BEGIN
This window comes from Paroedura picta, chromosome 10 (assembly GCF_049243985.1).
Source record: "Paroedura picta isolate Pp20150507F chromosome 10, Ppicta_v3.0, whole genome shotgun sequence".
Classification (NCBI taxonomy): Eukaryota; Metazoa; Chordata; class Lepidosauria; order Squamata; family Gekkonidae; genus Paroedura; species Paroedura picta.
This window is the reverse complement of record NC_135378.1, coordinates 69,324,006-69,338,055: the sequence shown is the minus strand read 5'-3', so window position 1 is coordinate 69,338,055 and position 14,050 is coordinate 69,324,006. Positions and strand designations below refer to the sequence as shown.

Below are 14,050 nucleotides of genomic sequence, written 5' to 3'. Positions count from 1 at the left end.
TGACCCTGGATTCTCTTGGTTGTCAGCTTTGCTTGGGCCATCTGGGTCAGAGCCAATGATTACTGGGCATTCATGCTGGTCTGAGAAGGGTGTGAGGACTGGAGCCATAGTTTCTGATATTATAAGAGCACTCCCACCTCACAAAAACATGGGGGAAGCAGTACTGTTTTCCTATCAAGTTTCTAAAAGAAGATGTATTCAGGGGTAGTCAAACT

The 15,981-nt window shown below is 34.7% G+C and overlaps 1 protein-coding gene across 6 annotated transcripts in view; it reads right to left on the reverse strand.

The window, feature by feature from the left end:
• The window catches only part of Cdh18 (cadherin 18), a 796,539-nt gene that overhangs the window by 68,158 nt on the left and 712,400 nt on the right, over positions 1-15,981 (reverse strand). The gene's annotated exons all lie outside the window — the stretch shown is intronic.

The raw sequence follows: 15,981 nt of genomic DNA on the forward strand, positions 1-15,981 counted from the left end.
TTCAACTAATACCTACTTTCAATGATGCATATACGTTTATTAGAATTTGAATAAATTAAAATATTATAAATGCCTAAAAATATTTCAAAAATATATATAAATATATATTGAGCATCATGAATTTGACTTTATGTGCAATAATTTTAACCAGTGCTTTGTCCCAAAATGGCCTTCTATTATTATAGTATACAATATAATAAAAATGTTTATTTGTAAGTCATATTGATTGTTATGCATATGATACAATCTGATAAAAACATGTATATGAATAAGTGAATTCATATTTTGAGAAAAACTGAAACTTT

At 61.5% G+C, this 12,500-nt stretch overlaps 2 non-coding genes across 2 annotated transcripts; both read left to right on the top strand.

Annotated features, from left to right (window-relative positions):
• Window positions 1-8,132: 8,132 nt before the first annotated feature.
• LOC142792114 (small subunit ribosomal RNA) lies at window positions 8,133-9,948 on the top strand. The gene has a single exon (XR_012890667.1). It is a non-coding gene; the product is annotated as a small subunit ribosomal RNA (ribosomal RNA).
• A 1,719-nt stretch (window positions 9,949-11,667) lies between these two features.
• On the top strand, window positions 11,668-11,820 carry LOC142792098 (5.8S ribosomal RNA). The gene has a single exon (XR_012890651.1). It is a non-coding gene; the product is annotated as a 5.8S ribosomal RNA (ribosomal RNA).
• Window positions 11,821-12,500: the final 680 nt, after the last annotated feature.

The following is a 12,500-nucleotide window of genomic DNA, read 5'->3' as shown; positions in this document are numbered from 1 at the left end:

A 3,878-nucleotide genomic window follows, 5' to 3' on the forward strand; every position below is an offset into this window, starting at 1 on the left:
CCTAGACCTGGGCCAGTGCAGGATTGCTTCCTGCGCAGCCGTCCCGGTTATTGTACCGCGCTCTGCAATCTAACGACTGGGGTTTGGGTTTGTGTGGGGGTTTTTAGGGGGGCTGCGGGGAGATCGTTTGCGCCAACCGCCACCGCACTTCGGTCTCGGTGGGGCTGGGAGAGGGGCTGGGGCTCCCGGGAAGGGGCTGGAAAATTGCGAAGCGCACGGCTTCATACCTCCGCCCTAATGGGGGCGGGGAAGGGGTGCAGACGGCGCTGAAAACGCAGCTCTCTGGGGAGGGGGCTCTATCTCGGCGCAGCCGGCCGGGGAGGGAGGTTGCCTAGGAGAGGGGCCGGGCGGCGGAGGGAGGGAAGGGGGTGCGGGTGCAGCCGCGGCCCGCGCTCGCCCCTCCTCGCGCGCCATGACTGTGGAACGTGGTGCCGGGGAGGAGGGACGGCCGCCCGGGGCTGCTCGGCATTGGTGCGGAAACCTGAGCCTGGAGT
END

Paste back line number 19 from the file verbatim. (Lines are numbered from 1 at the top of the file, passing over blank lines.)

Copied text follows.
The following is a 12,500-nucleotide window of genomic DNA, read 5'->3' as shown; positions in this document are numbered from 1 at the left end: